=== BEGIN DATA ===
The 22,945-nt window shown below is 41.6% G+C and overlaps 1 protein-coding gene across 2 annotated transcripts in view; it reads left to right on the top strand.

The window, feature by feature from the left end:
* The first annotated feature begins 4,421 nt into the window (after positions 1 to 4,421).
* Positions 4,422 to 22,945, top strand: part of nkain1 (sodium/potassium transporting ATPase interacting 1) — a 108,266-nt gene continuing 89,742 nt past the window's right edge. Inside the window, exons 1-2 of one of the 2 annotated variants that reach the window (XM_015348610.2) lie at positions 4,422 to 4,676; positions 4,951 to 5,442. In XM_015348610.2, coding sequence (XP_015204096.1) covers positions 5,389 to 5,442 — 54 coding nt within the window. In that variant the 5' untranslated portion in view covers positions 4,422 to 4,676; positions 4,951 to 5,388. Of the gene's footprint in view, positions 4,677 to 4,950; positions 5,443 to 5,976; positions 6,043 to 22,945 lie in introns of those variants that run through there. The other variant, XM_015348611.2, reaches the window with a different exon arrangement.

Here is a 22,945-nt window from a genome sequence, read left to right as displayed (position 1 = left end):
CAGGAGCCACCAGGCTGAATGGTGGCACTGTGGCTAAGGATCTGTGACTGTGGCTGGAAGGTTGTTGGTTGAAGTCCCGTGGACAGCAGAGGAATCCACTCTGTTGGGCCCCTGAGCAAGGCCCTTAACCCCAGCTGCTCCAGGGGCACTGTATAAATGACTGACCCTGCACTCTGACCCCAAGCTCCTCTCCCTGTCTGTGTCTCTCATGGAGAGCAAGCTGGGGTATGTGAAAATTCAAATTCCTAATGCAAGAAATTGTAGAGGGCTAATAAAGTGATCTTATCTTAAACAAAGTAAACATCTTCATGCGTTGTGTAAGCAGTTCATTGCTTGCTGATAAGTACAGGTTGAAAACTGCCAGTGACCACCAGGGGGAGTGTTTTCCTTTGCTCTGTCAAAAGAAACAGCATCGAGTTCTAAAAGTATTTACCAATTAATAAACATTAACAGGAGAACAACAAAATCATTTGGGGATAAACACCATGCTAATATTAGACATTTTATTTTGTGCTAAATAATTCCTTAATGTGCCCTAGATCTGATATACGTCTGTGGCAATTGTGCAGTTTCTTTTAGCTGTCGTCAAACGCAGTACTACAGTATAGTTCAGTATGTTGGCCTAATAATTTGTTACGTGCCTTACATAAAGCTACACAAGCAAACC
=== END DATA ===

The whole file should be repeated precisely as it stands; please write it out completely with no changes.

The 22,945-nt window shown below is 41.6% G+C and overlaps 1 protein-coding gene across 2 annotated transcripts in view; it reads left to right on the top strand.

The window, feature by feature from the left end:
* The first annotated feature begins 4,421 nt into the window (after positions 1 to 4,421).
* Positions 4,422 to 22,945, top strand: part of nkain1 (sodium/potassium transporting ATPase interacting 1) — a 108,266-nt gene continuing 89,742 nt past the window's right edge. Inside the window, exons 1-2 of one of the 2 annotated variants that reach the window (XM_015348610.2) lie at positions 4,422 to 4,676; positions 4,951 to 5,442. In XM_015348610.2, coding sequence (XP_015204096.1) covers positions 5,389 to 5,442 — 54 coding nt within the window. In that variant the 5' untranslated portion in view covers positions 4,422 to 4,676; positions 4,951 to 5,388. Of the gene's footprint in view, positions 4,677 to 4,950; positions 5,443 to 5,976; positions 6,043 to 22,945 lie in introns of those variants that run through there. The other variant, XM_015348611.2, reaches the window with a different exon arrangement.

Here is a 22,945-nt window from a genome sequence, read left to right as displayed (position 1 = left end):
CAGGAGCCACCAGGCTGAATGGTGGCACTGTGGCTAAGGATCTGTGACTGTGGCTGGAAGGTTGTTGGTTGAAGTCCCGTGGACAGCAGAGGAATCCACTCTGTTGGGCCCCTGAGCAAGGCCCTTAACCCCAGCTGCTCCAGGGGCACTGTATAAATGACTGACCCTGCACTCTGACCCCAAGCTCCTCTCCCTGTCTGTGTCTCTCATGGAGAGCAAGCTGGGGTATGTGAAAATTCAAATTCCTAATGCAAGAAATTGTAGAGGGCTAATAAAGTGATCTTATCTTAAACAAAGTAAACATCTTCATGCGTTGTGTAAGCAGTTCATTGCTTGCTGATAAGTACAGGTTGAAAACTGCCAGTGACCACCAGGGGGAGTGTTTTCCTTTGCTCTGTCAAAAGAAACAGCATCGAGTTCTAAAAGTATTTACCAATTAATAAACATTAACAGGAGAACAACAAAATCATTTGGGGATAAACACCATGCTAATATTAGACATTTTATTTTGTGCTAAATAATTCCTTAATGTGCCCTAGATCTGATATACGTCTGTGGCAATTGTGCAGTTTCTTTTAGCTGTCGTCAAACGCAGTACTACAGTATAGTTCAGTATGTTGGCCTAATAATTTGTTACGTGCCTTACATAAAGCTACACAAGCAAACC